Whenever I read papers in high profile journals, I like to look out for potential pitfalls in the methodology and conclusions. One potential issue with the study is that there are other things that could have caused the secondary extinctions. For example, it might have been something like the sheer number of species present, and nothing to do with the food web redundancy.

Well, the authors had this criticism in mind. To account for confounding variables, they ran simulations in addition to their mesocosm experiments. And sure enough, the simulations also provided clear evidence that redundancy played a significant role, while species richness had no effect.

A separate issue I have with this study is that small and controlled situations set up by researchers are exactly that: small and controlled. I feel like it's impossible to ever truly capture, much less predict, the unbelievably complex interactions between species in the wild. I mean, it's possible these results only apply to aphids and wasps, and not to biodiversity overall.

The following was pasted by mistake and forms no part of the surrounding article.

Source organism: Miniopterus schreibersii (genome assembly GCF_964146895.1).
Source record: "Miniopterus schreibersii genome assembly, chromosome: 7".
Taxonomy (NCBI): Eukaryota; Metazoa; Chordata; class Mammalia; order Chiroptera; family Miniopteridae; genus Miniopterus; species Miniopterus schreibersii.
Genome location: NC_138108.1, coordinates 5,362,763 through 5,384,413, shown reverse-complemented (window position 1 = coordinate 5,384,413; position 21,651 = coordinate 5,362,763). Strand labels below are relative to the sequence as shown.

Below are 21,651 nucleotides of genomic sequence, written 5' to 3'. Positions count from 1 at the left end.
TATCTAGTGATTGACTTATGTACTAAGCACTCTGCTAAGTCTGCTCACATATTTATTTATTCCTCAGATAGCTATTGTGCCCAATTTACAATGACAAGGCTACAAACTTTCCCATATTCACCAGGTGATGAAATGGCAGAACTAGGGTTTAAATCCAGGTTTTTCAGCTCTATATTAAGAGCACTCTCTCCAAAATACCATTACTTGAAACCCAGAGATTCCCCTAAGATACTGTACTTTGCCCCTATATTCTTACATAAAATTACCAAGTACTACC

Therefore, I remain open minded and skeptical about the role biodiversity plays in preventing extinction cascades. Thanks for watching this episode of De-Natured! Here on Nature League, we believe that breaking scientific news and articles aren't /just/ for scientists- they're for everyone!

And we'll be here to serve as the translator. We'll see you next week on “From A to B”, where my friend Adrian and I will continue this month's discussion of biodiversity.